Does Later Marriage Hurt Residential Construction?

11 May 2019 03:44

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<p>The American Dream: graduate high school, get a college degree, land a great career opportunity, get married, have a baby, buy a house. The exact order those things take place is no longer set in stone for our culture. For one thing, Millenials are marrying later and some residential contractors fear that may create a lull in the new construction market. That’s not necessarily a bad thing, according to a target=&quot;_blank&quot; rel=&quot;nofollow noopener CNBC report.</p>
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<li>Millennials are marrying at a later age than previous generations</li>
<li>57% of first-time home buyers are married, down from 75% in 1985</li>
<li>Mortgage rates are expected to continue rising with the Fed rate</li>
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<h2>What Does Marriage Have to Do with Housing?</h2>
<p>Many couples still wait to buy a house until they have the advantage of two incomes to make it work. With Millennials marrying later, it means putting off that first home purchase. If those purchases come later,&nbsp;what happens when they’re at the traditional “married and buying a home” age? Douglas Yearly, CEO of Toll Brothers puts it in perspective.</p>
<p>“We know they’re [Millennials] marrying later, so they’re buying homes later, but that also means they’re wealthier when they buy”</p>
<p>– Douglas Yearly, CEO of Toll Brothers Construction</p>
<p>So even though they may buy later, they’re buying more expensive houses. That’s a good thing for construction firms that have a wide range of plans to choose from or who target more high-end homes.</p>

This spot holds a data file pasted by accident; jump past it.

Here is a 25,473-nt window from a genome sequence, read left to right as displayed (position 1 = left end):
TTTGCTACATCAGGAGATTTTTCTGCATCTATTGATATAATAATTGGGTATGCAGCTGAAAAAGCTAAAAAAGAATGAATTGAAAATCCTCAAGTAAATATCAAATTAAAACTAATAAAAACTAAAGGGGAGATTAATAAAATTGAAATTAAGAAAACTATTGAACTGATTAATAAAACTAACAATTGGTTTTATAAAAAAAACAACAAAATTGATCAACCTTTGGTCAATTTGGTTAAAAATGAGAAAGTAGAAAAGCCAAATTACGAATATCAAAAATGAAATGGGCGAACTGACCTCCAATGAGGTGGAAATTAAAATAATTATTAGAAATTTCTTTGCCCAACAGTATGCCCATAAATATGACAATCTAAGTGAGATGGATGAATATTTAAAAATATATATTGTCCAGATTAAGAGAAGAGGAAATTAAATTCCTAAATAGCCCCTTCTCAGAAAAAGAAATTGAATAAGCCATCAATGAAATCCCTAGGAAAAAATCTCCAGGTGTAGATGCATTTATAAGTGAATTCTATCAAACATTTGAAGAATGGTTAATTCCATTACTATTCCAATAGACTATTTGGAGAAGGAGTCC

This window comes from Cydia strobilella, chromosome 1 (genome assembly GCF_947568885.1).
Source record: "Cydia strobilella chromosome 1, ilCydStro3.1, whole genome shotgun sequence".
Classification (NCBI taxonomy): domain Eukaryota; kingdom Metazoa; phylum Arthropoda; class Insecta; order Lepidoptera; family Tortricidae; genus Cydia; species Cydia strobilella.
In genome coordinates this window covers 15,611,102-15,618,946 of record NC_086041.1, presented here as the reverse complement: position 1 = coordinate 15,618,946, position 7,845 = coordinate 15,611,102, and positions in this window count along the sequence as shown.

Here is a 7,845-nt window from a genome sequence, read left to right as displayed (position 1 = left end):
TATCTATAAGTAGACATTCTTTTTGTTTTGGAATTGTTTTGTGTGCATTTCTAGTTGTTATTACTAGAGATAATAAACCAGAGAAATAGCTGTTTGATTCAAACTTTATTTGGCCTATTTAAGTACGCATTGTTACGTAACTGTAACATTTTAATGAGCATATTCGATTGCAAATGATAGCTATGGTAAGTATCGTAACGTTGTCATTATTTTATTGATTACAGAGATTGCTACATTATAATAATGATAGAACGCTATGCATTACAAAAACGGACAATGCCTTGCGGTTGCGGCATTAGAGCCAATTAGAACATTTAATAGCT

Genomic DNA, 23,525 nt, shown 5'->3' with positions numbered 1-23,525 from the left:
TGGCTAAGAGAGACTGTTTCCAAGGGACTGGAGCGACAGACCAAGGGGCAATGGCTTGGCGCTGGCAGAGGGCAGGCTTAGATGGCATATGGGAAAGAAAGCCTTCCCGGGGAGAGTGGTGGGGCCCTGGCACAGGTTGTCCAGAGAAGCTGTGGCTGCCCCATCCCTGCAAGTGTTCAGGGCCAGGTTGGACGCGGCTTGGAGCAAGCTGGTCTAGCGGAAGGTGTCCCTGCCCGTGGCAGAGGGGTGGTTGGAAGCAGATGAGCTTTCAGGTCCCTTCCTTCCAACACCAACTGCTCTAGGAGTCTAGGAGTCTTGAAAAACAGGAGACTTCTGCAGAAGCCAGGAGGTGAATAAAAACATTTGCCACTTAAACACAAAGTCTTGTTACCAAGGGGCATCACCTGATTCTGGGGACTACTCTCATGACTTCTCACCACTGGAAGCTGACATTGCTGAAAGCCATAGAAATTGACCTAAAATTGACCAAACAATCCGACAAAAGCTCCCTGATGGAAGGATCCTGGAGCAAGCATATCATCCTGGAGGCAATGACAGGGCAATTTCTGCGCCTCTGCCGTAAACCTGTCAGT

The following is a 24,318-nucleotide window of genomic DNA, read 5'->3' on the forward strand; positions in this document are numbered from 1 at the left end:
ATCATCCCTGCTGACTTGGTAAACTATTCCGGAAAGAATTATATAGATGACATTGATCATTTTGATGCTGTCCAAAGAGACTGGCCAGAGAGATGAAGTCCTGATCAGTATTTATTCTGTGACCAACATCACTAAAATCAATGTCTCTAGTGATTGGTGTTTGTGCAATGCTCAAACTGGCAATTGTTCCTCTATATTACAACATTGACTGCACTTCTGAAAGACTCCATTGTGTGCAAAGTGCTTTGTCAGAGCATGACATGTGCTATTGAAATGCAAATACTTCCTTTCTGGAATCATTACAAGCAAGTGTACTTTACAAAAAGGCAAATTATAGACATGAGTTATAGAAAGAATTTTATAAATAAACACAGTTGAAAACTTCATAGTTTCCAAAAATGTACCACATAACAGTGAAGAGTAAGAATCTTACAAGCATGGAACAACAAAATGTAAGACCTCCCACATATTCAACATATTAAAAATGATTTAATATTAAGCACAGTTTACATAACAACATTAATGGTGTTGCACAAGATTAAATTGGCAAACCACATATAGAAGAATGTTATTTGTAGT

<p>The other interesting statistic here is the percentage of married first-time home buyers. In 1985, 75% of those buyers were married. In 2018, it’s only 57%.</p>
<p>There are a couple of possibilities that go along with that stat. For one, Millennials may be in a position to purchase a starter home while they’re still single. Alternatively, it may still be a two-income situation, just with an unmarried couple making the purchase. While the idea of buying a house with someone that isn’t committing to marriage terrifies me, banks are happy to lend.</p>
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<h2>The Takeaway</h2>
<p>As a residential homebuilder, how flexible are you in your plans? For the Millennial generation, the smart move seems to be to have plans that cover starter through luxury homes. You can even segment your business into two distinct parts if you’re able to handle it.</p>
<p>If you’re not currently targetting the $250,000+ price range, it’s something worth your serious consideration to attract buyers that have more money to spend when they go after that first home.</p>
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